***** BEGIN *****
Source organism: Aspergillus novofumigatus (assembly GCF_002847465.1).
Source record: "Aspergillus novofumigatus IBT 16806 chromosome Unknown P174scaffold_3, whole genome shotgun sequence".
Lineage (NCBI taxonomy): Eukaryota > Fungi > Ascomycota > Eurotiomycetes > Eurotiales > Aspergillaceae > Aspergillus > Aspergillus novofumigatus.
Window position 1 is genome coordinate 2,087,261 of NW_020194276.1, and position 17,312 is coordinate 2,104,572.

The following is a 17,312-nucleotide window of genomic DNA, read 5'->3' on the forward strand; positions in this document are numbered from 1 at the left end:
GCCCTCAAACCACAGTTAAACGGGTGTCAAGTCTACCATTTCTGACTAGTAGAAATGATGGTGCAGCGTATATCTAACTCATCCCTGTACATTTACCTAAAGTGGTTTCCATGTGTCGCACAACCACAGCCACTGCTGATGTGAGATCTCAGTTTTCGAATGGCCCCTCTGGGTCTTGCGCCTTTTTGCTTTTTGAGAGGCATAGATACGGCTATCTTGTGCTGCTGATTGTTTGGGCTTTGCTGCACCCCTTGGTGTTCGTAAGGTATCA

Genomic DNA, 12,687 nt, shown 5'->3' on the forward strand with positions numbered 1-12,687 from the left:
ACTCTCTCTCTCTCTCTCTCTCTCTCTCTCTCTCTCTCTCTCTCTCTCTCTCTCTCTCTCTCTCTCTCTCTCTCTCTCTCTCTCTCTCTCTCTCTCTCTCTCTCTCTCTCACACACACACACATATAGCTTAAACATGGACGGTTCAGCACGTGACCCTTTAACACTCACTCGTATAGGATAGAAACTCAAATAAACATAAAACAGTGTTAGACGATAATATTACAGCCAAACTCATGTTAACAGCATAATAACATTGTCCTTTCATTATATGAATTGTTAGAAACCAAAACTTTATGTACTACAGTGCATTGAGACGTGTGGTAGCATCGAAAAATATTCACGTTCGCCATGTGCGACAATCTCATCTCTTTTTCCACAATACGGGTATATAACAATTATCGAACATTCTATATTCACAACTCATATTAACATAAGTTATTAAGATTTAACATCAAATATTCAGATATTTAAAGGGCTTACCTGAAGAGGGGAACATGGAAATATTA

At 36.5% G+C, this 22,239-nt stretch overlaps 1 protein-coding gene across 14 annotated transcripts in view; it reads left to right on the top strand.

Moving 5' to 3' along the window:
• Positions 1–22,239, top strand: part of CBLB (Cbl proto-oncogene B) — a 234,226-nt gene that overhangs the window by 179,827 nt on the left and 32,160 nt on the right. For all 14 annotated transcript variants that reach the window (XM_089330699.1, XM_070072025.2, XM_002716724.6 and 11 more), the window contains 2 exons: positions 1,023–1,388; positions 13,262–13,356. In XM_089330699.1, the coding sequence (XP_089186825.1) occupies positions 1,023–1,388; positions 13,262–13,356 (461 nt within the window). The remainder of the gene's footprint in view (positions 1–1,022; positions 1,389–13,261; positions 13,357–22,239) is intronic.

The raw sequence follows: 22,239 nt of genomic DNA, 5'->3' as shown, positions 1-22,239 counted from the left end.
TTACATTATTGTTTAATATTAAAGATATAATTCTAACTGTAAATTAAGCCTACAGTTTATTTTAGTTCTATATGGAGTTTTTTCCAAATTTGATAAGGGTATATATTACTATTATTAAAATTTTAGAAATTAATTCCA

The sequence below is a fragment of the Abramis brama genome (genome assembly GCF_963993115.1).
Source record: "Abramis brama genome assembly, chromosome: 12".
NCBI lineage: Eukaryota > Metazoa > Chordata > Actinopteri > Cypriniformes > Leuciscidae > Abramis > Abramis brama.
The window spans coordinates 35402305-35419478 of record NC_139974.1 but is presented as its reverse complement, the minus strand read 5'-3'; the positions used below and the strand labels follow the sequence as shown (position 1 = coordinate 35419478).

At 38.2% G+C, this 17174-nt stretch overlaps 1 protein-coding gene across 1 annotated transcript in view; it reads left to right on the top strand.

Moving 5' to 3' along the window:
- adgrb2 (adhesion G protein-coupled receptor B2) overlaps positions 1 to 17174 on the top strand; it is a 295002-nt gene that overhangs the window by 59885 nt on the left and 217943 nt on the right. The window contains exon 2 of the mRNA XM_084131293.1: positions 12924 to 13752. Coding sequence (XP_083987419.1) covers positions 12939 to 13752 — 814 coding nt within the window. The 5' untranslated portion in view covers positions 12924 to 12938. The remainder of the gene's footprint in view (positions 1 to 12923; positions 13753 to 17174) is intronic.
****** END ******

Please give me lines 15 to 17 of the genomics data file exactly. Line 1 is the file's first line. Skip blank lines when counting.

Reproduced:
Source record: "Abramis brama genome assembly, chromosome: 12".
NCBI lineage: Eukaryota > Metazoa > Chordata > Actinopteri > Cypriniformes > Leuciscidae > Abramis > Abramis brama.
The window spans coordinates 35402305-35419478 of record NC_139974.1 but is presented as its reverse complement, the minus strand read 5'-3'; the positions used below and the strand labels follow the sequence as shown (position 1 = coordinate 35419478).